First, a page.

DETROIT — Buyers shrugged off economic worries and snapped up SUVs and pickups last month, surprising the auto industry and raising hopes that a bumpy year will end on a high note.
Big trucks typically sell when the housing market and construction industry are strong, gas prices are low and consumer confidence is high. None of those was true in September. The economy remains weak, confidence is shaky and gas cost nearly $1 per gallon more than in September 2010.
But other factors boosted truck sales. Small businesses must eventually replace aging fleets of work trucks. Auto companies offered some good deals to clear out 2011 model trucks and stepped up their marketing. And consumers are learning to live with economic uncertainty.
“We see consumers being more comfortable with buying cars in a continuously volatile environment,” said Jesse Toprak, vice president of industry trends and insights for the car pricing site TrueCar.com. “Traditionally, they would have postponed making the purchase decision.”
U.S. vehicle sales rose 10 percent from last September, according to Autodata Corp. The sales pace in September was the fastest since April, and automakers expect that pace to stay steady for the rest of this year.
Nearly 54 percent of vehicles sold were trucks and SUVs, the highest percentage this year. That’s good news for automakers, which make much bigger profits on those segments. Truck sales at General Motors Co., Chrysler Group LLC and Ford Motor Co. grew in the double digits, outpacing cars. Even Honda Motor Co., which normally gets the bulk of its sales from cars, sold 3,000 more trucks than cars.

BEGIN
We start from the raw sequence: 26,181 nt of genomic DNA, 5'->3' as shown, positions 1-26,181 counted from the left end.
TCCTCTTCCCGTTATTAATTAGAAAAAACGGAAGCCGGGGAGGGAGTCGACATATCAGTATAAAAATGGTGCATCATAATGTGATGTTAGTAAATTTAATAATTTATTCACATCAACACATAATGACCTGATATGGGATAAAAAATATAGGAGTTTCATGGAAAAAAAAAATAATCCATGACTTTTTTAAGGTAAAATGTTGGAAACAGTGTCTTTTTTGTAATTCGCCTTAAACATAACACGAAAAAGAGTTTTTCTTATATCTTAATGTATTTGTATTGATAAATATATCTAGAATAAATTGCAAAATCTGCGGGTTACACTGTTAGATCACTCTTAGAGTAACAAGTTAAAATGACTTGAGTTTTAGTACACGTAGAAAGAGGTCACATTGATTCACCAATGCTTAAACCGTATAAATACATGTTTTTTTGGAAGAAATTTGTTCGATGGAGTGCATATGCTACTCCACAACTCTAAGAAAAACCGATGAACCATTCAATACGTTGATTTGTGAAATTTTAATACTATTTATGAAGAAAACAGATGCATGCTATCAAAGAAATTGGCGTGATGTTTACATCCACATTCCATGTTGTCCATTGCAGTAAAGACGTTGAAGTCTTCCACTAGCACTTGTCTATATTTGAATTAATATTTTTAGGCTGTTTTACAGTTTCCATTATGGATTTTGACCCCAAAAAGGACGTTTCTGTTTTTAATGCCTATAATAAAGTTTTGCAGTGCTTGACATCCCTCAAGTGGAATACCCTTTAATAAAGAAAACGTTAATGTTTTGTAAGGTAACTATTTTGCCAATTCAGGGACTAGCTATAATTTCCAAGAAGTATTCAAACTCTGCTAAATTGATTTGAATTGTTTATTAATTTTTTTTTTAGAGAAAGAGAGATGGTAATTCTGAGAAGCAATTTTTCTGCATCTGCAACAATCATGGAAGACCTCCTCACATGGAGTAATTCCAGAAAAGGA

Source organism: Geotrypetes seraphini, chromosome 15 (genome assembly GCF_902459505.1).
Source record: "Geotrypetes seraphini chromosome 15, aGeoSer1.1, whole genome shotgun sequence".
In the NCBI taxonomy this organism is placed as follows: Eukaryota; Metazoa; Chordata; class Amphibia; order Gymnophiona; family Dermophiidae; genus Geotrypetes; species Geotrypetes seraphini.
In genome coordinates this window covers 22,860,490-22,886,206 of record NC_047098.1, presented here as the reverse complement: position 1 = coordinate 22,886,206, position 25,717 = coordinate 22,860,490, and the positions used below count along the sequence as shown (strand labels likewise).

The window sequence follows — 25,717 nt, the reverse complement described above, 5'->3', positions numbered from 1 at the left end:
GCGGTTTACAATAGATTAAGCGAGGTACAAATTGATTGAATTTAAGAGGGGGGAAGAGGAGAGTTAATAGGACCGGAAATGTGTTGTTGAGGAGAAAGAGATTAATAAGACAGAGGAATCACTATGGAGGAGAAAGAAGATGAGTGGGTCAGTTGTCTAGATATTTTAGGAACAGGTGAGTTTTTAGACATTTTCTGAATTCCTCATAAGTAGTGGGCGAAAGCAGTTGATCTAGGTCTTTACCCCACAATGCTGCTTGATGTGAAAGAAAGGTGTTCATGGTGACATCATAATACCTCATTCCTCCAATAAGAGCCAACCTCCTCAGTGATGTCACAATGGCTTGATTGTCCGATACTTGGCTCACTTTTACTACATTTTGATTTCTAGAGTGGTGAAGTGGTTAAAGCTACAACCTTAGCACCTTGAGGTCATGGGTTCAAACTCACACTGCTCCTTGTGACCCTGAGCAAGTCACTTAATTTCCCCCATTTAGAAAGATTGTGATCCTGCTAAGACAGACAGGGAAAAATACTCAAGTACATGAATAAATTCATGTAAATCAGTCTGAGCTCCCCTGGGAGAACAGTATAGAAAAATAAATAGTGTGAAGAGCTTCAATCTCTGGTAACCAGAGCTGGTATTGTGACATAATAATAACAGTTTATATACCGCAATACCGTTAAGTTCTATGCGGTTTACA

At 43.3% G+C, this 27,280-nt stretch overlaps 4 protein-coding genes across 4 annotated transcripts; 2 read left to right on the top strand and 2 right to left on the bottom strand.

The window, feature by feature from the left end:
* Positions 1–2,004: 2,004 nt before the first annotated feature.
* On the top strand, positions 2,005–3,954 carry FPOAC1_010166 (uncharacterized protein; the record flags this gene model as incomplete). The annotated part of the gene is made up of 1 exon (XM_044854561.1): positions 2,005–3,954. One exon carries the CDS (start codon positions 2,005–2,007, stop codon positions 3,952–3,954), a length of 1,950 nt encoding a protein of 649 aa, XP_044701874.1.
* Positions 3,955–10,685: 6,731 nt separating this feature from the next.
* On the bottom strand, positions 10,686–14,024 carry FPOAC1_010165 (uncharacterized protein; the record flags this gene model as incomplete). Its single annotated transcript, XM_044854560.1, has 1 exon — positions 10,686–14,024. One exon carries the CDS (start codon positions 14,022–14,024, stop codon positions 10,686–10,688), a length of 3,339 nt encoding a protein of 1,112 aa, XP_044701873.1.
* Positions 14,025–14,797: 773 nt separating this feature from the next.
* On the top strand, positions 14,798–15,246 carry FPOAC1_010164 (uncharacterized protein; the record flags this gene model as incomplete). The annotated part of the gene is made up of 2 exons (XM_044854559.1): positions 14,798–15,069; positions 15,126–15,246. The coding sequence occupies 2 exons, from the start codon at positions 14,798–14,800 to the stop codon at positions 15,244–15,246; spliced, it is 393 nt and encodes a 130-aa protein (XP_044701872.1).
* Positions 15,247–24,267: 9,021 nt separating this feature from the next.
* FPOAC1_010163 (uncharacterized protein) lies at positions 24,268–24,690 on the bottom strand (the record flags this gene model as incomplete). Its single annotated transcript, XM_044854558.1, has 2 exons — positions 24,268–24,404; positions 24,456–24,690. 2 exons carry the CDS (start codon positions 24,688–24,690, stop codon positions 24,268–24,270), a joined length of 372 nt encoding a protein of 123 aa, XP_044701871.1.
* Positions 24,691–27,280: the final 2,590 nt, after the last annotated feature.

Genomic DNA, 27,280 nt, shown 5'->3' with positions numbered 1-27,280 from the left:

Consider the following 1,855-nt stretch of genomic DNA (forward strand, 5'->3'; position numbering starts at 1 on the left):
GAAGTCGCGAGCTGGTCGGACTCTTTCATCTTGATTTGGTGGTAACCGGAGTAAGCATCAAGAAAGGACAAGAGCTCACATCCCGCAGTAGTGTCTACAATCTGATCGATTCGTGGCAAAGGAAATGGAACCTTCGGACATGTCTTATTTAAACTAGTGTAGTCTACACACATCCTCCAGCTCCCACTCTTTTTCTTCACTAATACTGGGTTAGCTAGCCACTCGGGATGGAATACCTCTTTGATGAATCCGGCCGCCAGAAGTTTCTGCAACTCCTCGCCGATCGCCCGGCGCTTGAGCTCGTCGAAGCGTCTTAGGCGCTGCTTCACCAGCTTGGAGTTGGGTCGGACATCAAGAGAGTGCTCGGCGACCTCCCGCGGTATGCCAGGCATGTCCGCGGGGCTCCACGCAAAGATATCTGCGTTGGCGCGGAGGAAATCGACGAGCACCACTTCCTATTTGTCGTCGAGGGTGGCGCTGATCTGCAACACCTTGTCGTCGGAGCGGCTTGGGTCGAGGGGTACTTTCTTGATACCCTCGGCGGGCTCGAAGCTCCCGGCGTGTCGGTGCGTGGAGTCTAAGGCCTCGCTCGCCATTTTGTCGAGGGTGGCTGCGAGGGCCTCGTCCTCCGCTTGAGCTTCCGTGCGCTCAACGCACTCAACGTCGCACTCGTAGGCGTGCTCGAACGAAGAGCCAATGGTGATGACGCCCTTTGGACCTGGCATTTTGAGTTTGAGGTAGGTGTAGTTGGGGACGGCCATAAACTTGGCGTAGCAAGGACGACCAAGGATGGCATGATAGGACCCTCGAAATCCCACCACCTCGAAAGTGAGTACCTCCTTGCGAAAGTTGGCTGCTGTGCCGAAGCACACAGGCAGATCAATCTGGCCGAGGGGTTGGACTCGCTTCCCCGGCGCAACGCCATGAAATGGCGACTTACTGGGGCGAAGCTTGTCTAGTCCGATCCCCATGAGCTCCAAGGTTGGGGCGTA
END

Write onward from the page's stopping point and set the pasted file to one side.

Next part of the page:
A shortage of cars is another reason truck and SUV sales were strong. Analysts expected more Japanese cars to fill showrooms after months of shortages related to March’s earthquake and tsunami.
Many buyers were replacing trucks in September because they had to. The average truck on the road is about 10 years old, according to R.L. Polk and Associates.
Promotions helped. GM was offering zero-percent financing for 60 months and $1,000 cash on the 2011 Chevrolet Silverado 1500 pickup.
Paul Ballew, a former GM chief economist who works for Nationwide Insurance, said deals will probably get more generous in the last part of this year. Japanese automakers will have to offer rebates and other incentives to get back market share lost to GM, Hyundai Motor Co. and other competitors. Detroit automakers likely will offer discounts on trucks because of high inventories, he said.
GM’s September sales rose 20 percent, led by a 34 percent rise in sales of full-size pickups and SUVs. Chrysler’s sales rose 27 percent, while Ford’s were up 9 percent.
Other automakers reporting sales included Nissan Motor Co., with sales up 29 percent; Hyundai, with sales up 12 percent; Volkswagen, with sales up 37 percent.
Here’s a look at what sold best and how that changed from September 2010.
Vehicle September 2011 sales Percent change from Sept. 2010
1. Ford F-Series 54,410 vehicles +14.7
2. Chevrolet Silverado 43,698 +35.8
3. Toyota Camry/Solara 24,851 -19.2
4. Dodge Ram 24,656 +46.0
5. Nissan Altima 24,356 +21.7
6. Ford Escape 20,225 +41.3
7. Honda CR-V 19,604 +9.5
8. Ford Fusion 19,510 +22.6
9. Honda Accord 18,639 -13.8
10. Hyundai Sonata 18,181 -11.9
Source: Autodata Corp.